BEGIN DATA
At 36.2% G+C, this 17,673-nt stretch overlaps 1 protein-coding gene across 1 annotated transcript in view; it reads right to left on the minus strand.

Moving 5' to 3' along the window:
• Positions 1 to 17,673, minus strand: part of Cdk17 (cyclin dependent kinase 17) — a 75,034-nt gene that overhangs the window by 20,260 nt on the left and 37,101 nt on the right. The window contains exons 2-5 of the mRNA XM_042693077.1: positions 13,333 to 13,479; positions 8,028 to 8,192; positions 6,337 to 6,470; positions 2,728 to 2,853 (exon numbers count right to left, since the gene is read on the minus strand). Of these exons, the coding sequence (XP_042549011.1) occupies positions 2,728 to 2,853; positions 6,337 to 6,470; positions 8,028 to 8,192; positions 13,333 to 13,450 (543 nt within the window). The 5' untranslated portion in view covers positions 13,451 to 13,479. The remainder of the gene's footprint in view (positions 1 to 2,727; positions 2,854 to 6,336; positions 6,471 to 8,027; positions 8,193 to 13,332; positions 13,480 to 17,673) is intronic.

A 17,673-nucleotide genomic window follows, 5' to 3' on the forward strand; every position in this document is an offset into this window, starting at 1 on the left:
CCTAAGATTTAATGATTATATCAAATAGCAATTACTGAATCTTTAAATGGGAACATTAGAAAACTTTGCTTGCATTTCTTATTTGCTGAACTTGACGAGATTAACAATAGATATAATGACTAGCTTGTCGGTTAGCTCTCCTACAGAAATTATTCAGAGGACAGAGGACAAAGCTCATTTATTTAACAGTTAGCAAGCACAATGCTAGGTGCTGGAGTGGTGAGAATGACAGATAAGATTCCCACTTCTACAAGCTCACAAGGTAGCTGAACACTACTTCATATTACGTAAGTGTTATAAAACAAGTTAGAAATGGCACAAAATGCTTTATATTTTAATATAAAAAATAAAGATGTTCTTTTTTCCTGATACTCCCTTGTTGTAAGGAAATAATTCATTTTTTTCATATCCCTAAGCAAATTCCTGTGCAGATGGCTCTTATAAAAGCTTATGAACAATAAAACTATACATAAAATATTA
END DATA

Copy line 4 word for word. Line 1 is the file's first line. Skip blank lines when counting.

A 17,673-nucleotide genomic window follows, 5' to 3' on the forward strand; every position in this document is an offset into this window, starting at 1 on the left: